caught up on the amount owed, and the district court approved
the stipulation. Lee agreed he was "in contempt of court
for willfully violating his court ordered support obligation
to the minor children of this matter." A year later, Lee
had complied with the terms of the approved stipulation and
purged himself of the contempt finding.
end of 2013, Lee sought to reduce his child support
obligation by requesting a review and adjustment from the
Child Support Recovery Unit (CSRU). The financial-statement
form Lee signed in January 2014 stated Lee was employed
full-time as a truck driver. Though the form had a place to
fill in "[t]he amount of [his] last paycheck," no
information was provided. The CSRU's review determined
Lee's gross monthly income at that time was $3490.68,
and, after adjustments, his net income was $2703.63 per
month. After determining Amie's income, the
CSRU calculated Lee's support obligation had actually
increased under the child support guidelines-from $690 to
$943 per month-based upon his and Amie's incomes. Lee
then asked to withdraw his request to review and adjust his
child support. Amie requested the CSRU to continue the
review. Ultimately, the matter was set for hearing. By the
time of the July 2014 hearing, the CSRU revised its
calculations increasing Lee's recommended child support
to $1038 per month. The court ordered Lee's obligation be
increased to $1038 per month for the three minor children,
then reduced to $897 after the eldest reached majority, then
$637 after the middle child reached majority.
came to a head around Christmas 2015. Lee was to have
Christmas visitation with the children, and he bought airline
tickets to fly them to Iowa. Amie did not send the children,
and Lee ultimately filed an application to show cause. Not
buying Amie's explanation, the court found Amie in
contempt. The court allowed Amie to purge the contempt by
complying with its order, which included Amie paying for the
cost of the tickets plus new tickets for the children to
visit Lee. Amie complied, and the court purged her contempt
in June 2016.
October 2016, Lee again sought to reduce his child support
obligation through the CSRU. Lee's financial-statement
form signed in January 2017 stated he was self-employed, and
on the blank line to indicate "Job Title or
Occupation," Lee wrote, "ATV Repair-just setting up
no income." Based upon Lee having no income, the CSRU
determined under the child-support guidelines, Lee's
support obligation was to be $50 per month.
March 2017, Amie challenged the CSRU's contemplated
reduction of child support, based upon Lee's voluntary
reduction of his income. Lee then filed a petition for
modification of the decree, requesting the two minor children
be placed in his care and Amie pay him child support. He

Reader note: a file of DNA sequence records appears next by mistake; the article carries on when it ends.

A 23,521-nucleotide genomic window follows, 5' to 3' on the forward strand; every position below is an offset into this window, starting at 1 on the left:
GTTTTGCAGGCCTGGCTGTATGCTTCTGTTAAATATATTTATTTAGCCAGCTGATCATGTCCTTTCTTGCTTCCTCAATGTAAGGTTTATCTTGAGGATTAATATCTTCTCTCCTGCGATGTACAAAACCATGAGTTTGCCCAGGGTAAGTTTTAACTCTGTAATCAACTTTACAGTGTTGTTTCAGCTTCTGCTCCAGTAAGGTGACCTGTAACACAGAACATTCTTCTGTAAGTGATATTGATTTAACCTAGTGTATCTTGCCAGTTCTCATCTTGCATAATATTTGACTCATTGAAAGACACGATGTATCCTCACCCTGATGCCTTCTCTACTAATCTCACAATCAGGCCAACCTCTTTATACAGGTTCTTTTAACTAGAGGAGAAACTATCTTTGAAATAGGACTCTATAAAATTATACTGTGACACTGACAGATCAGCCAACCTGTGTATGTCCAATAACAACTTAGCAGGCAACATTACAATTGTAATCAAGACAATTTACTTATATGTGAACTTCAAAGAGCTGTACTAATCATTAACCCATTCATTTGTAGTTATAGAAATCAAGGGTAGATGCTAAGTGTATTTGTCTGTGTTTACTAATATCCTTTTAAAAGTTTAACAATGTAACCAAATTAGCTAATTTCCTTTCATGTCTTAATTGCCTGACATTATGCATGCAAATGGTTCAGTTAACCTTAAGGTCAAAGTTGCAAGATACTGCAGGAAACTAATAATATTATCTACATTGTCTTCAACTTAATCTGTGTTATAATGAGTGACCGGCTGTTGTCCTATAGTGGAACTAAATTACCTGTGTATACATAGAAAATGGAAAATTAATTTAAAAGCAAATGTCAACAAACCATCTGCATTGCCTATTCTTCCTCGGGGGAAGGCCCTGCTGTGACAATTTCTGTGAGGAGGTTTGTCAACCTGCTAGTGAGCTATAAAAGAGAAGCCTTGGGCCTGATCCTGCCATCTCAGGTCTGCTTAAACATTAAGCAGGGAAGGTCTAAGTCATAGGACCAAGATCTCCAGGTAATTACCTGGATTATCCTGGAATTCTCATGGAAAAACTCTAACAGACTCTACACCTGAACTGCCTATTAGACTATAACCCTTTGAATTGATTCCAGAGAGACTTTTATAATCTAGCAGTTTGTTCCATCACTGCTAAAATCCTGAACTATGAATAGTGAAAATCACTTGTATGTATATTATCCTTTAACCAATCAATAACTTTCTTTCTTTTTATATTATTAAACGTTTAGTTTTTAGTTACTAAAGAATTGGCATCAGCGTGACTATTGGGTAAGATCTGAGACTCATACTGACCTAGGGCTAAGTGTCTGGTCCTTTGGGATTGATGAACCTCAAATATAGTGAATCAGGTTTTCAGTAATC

subsequently filed an affidavit of financial status stating
his income was "$0.00 per month." In July 2017,
Amie filed an application for show cause stating Lee had
failed to meet his child support obligations and was $4500 in
the matters pending between the parties were tried to the
court on August 16, 2017. With the consent of the parties,
the judge visited with the parties' two minor children
outside of the presence of the parties and their
counsel. At the end of the trial, the court issued
an initial ruling from the bench.
Regarding the child support issue, I find there's been a
voluntary reduction in income. Pretty substantial. I think
that I'm not going to touch the child support as far as
the numbers that have been submitted. . . . I don't find
contempt. Even by Amie's own testimony, she did not find
that it was on purpose, that [Lee was] trying to pay what you
could while building up a new business. I do find that the
reduction in income was voluntary, a pretty significant
voluntary reduction. For purposes of the child support
calculation I'm going to direct the [CSRU] attorney to
recalculate child support assessing the minimum wage
full-time status for you. I'm also going to not make that
retroactive. It will be effective upon the filing of the
decree. So the old amount remains in place until a
regard to the contempt issue concerning Lee's child
support arrearage, the court ruled,
What I'll do is continue the rule to show cause to give
him an opportunity to get current. I don't find you have
willfully disobeyed; but you are in violation of court order.
You do have an arrearage. Based on my finding, you
voluntarily reduced your income and not real sympathetic to
that argument. But I do not find that it was willful; but you
are not current. But you've tried hard to get current as
of the 1st of the year. So, ...